1. Primary Key
  2. Partitioning Key
  3. Clustering Key

Let’s go over each of these to understand them better.

Primary Key

Each table requires a primary key. A primary key can be either one field or multiple fields combined. The primary key has to be unique for each record. Otherwise, Cassandra will do an upsert if you try to add records with a primary key that already exists.

Let’s look at an example of a real-life Cassandra table:

CREATE TABLE player ( name text, club text, league text, nationality text, kit_number text, position text, goals int…


Image for post
Image for post
Photo by Clément H on Unsplash

I started developing React applications about two years ago. It all started with a classic todo application and soon followed by another classic, a web-based weather application. Soon I realized why React was gaining in popularity co much and I started loving its simplicity.

Since then I have developed more than a dozen of web applications using React JS. From pet projects to explore different aspects of the framework to more sophisticated applications with almost a million daily users, I used React to develop projects of all sizes.

Independent of the size of the project, there were always a set…


Image for post
Image for post
Photo by Luca Bravo on Unsplash

Building a production grade web application from scratch is no easy feat. Not only do you have to make sure that the programming language, framework and database you chose fits your type of application, you also have to worry about deploying and maintaing the application.

In my short software engineering career so far, I have built and deployed multiple small projects. Some were just client side rendered React applications that I could host in S3 for free, some were small backend APIs that I just hosted locally. However, I never really had to think about a proper full stack application…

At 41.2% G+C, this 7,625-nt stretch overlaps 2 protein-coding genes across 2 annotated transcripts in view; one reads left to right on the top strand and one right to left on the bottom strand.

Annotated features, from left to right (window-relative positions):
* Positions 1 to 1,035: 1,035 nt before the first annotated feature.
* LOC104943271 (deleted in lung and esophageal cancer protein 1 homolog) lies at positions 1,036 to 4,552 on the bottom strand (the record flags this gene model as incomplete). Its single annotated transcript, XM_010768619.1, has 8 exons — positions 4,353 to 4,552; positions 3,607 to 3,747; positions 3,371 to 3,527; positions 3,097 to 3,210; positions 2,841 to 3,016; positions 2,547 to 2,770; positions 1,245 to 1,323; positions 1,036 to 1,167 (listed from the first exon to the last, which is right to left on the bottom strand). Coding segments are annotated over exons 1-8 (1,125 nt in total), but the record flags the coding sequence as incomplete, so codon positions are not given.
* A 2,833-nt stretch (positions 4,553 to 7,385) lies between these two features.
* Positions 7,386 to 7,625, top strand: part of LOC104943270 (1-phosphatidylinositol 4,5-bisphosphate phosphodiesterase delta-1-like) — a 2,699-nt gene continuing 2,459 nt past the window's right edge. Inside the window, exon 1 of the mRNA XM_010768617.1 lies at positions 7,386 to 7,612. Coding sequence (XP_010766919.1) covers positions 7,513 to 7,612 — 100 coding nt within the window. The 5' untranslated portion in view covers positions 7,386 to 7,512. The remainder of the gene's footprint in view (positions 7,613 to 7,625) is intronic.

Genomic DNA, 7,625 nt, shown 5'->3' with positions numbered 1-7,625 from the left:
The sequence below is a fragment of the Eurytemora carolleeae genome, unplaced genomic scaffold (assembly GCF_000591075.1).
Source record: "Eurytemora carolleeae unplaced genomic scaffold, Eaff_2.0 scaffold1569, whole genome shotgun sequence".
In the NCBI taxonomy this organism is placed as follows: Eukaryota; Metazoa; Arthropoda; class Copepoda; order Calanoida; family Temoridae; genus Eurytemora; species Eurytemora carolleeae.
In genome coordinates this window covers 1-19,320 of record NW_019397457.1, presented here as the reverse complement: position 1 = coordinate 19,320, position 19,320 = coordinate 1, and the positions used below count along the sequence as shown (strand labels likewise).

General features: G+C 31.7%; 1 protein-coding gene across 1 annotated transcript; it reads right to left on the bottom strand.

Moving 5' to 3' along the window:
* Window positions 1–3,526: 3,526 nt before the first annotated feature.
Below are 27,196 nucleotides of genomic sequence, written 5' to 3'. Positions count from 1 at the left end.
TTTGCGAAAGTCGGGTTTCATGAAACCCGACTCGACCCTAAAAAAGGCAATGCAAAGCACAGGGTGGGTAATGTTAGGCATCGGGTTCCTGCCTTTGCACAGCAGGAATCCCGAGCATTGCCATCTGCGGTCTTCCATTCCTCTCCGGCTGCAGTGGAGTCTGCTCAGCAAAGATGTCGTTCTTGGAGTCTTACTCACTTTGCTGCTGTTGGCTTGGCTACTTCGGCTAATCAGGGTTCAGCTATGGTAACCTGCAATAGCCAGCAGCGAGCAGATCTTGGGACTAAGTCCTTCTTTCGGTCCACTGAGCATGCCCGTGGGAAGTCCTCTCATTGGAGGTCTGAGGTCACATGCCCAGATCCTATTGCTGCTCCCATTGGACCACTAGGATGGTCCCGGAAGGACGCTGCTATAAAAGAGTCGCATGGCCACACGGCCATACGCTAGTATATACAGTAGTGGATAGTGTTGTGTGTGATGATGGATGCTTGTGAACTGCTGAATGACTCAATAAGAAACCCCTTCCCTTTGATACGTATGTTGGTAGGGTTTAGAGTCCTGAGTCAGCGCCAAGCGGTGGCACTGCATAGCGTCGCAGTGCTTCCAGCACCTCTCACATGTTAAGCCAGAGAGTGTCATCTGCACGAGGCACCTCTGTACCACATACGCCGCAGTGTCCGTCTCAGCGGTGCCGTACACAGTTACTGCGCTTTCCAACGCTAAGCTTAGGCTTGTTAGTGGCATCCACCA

Image for post
Image for post
Photo by Justus Menke on Unsplash

Docker has always been a mystery to me. I always knew about the buzz around containerization and Docker but looking at the configuration files and reading articles about how it worked always freaked me out.

Most importantly, I knew that I was being able to do everything I wanted to without Dockerizing my applications. Yes, at times things got a bit hairy when moving projects around different computers and environment, but somehow I always managed to make it work. So why bother? That is until now.

Recently, I have taken a Docker course online and dockerized a couple of my…


Image for post
Image for post

When I moved to San Francisco from Atlanta in the summer of 2019, I was super excited to start my life post college graduation. I knew that now that I was finally out of a grueling college program, I will have plenty of free time to do all the things I always wanted to do. Between projects, tests and quizzes my four years in college always moved at a breath-neck pace giving me little time to do the things that I loved outside academics. It also stopped me from enjoying the little things in life. …

Irtiza Hafiz

Software Engineer @ Yelp writing about all things programming and productivity

Get the Medium app

A button that says 'Download on the App Store', and if clicked it will lead you to the iOS App store
A button that says 'Get it on, Google Play', and if clicked it will lead you to the Google Play store